It was a sunny Saturday spring morning in Dallas when something extraordinary happened. Our precocious three-year-old son, Michael, was happily playing with his transformer cars on the dining room floor. His dad was at work and I was cleaning the house.
Zoom, zoom. Bam! Crash. He was completely absorbed in the drama of making the cars crash and regroup. As an only child who was around adults much of the time, Michael was an early walker and talker. Life was a constant blur of fun, mud pies, discoveries and new ideas. He woke up chattering and went to bed with a smile on his little face.
That morning, our sleek princess type phone perched on a low shelf suddenly rang. Michael bounced up to answer it, despite my protests. “Let Mommy get it, honey.” Wiping my hands on a dust cloth, I tried to get him to give me the receiver. Totally ignoring me, he happily said,
“Hello!” and launched into a joyous conversation.
“Give Mommy the phone, please. Who are you talking to?”
He was absorbed in conversation, answering questions and laughing and suddenly he said, “Okay. Thank you. I love you too! Bye-bye!” and hung up the phone with a huge smile and sparkling eyes.
A little exasperated, I questioned him about who had called. It was not normal for someone to call for a three-year-old. He grinned, nodded and said, “It was Grandma Jean.”
What?? “Oh no, sweetie, it couldn’t be Grandma Jean. She’s in heaven with Jesus and you never even met her. You remember seeing pictures of her but she went to heaven before you were born.”
My mother had died seven months before Michael was born and although his little cousins remembered their Grandma Jean, Michael had only ever heard her name and seen some pictures. Really, what could a three year old know about his deceased grandmother?
One of the saddest parts of my life was when both of my parents died at very young ages. Newly married and becoming pregnant within three months, should have been a time of excited joy, but I felt really alone. With no parents, especially no mother to advise and to celebrate the birth of my son, I felt unprepared. Little questions about the care and feeding of an infant went unanswered. And this was before the days of Google or YouTube. My husband’s mother was kind, but, really, it just wasn’t the same.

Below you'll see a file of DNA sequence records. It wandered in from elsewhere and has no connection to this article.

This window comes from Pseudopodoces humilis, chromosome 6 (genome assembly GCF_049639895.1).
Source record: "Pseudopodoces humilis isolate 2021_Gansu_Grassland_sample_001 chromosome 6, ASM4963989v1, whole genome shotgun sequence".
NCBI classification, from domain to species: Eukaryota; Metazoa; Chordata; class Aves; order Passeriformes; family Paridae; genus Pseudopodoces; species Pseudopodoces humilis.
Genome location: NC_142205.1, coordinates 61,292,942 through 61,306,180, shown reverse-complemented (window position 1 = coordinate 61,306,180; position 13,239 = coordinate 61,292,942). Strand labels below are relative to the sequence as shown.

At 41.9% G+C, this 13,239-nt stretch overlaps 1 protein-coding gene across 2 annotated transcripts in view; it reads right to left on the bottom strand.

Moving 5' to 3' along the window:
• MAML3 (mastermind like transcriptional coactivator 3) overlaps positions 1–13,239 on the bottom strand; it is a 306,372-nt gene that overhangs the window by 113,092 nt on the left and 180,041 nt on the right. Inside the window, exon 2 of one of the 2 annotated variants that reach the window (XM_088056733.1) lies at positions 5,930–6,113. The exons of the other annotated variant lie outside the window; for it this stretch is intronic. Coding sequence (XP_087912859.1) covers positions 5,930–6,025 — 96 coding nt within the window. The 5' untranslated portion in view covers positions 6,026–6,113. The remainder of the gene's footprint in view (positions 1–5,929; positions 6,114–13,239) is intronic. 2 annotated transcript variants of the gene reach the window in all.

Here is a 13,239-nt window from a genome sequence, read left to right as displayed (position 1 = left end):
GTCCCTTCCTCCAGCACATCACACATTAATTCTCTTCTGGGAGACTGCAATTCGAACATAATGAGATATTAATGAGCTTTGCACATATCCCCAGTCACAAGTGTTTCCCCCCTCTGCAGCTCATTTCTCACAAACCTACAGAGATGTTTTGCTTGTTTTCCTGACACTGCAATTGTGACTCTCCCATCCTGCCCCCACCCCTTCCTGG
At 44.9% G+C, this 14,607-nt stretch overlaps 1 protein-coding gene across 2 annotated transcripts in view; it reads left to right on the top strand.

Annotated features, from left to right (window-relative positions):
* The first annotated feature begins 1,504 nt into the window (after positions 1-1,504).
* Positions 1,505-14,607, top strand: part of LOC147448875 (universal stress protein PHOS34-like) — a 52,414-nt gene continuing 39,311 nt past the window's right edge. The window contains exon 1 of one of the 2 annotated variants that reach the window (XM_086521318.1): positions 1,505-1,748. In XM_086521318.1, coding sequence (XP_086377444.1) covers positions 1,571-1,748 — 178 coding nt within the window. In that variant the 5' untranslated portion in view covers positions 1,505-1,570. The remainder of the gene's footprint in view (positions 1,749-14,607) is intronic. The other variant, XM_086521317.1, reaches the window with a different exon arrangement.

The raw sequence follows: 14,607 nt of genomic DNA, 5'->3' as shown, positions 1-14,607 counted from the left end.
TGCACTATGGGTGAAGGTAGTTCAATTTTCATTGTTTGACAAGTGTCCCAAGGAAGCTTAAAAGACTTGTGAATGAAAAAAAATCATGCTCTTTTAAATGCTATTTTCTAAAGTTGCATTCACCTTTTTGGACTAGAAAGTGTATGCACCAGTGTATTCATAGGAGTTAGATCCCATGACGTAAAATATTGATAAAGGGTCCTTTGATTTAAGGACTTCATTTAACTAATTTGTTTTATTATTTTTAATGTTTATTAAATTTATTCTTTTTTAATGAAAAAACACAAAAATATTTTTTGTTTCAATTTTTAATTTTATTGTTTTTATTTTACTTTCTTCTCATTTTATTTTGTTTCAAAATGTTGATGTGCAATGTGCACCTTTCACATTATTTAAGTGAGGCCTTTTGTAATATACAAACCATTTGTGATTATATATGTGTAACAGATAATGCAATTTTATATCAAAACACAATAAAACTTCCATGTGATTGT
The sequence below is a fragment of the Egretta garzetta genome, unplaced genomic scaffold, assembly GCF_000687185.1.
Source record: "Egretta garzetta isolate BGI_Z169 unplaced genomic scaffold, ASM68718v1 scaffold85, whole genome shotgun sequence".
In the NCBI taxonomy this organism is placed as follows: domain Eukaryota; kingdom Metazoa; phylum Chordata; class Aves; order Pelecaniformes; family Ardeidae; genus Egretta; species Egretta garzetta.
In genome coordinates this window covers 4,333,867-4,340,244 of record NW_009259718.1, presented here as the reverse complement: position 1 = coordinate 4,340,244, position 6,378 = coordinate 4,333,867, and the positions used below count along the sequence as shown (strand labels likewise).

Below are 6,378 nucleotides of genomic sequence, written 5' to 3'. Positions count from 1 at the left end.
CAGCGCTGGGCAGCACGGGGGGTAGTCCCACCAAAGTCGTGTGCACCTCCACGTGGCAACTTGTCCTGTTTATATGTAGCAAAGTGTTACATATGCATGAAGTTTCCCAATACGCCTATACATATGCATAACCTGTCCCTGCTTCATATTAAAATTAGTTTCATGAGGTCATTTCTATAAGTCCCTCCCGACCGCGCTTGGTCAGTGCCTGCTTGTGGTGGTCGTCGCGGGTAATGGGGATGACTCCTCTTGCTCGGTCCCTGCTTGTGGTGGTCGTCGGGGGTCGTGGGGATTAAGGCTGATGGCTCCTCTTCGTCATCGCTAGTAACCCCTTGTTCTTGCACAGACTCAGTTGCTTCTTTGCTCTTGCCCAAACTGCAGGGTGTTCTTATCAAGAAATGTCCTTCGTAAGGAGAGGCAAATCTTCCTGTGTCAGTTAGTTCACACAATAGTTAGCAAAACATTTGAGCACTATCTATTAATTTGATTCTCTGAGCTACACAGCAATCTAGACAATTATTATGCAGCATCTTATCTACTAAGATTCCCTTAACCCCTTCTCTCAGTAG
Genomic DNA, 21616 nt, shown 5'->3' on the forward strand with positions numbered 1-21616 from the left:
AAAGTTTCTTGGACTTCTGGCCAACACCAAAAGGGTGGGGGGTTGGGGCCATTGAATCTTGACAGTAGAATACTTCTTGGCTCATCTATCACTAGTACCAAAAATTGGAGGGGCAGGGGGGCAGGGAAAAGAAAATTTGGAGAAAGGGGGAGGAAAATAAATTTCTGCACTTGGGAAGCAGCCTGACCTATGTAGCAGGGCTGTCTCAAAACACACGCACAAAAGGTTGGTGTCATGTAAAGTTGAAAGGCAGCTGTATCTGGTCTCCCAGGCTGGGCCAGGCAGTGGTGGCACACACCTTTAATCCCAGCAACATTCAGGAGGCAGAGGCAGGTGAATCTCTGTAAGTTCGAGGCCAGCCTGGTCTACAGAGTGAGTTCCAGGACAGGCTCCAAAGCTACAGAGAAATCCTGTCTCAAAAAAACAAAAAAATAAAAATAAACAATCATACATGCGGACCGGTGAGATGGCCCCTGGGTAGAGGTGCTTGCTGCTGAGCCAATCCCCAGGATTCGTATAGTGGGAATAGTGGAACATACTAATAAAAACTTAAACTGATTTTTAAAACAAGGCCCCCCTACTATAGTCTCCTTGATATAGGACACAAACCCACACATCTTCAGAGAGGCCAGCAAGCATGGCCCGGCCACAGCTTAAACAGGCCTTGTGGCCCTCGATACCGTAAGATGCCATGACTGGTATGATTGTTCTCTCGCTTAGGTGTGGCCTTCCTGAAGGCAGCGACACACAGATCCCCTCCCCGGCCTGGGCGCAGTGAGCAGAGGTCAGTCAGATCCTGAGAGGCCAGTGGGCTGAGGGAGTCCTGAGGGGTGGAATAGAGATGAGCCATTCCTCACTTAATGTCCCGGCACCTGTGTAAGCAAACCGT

Everyday for years, a question would pop into my head or a thought I’d like to share with Mother, only to remember that she was gone. I sometimes wondered what she would think about this sunny and outgoing little boy who shared her red hair. Sighing, I concluded that I would never really know. That spring morning changed everything.
Crouching to his level, I gathered him in a hug and said, “Honey, you can tell me who called. Really, I need to know who you were talking to. And it wasn’t your Grandma Jean. Now, who called?”
Michael stamped his little foot, put fists on his hips and insisted. “It was Grandma Jean! That’s who called me.” Sitting beside him on the floor, I decided to play along. “Okay, so it was
Grandma Jean calling you on the phone. What did she have to say?”
“Oh, she asked me how I was doing. And she said she wanted me to know that she is watching over me all the time. And that she sees me and loves me. And she said that she knows all about me.” He grinned and jumped up. “And, she said to tell you that she is watching over you too and that she loves you!”
Done, he grabbed his cars and ran out to the back yard. Stunned, I sat quietly on the floor, rocking back and forth, tears streaming down my face. Could it be? Could my mother have actually reached through time and space, to let her little grandson, and through him, his mother, know that she is still sending love and watching over us both?
In a word.. yes. There was no way a three year old could answer a sudden phone call and make up something like this.
I now have a picture of my mother hanging near my desk and seeing her beautiful smile and sparkling eyes, I breathe a prayer of gratitude. She might be gone, but quite obviously, she didn’t leave us on our own.
Jeanie Brosius King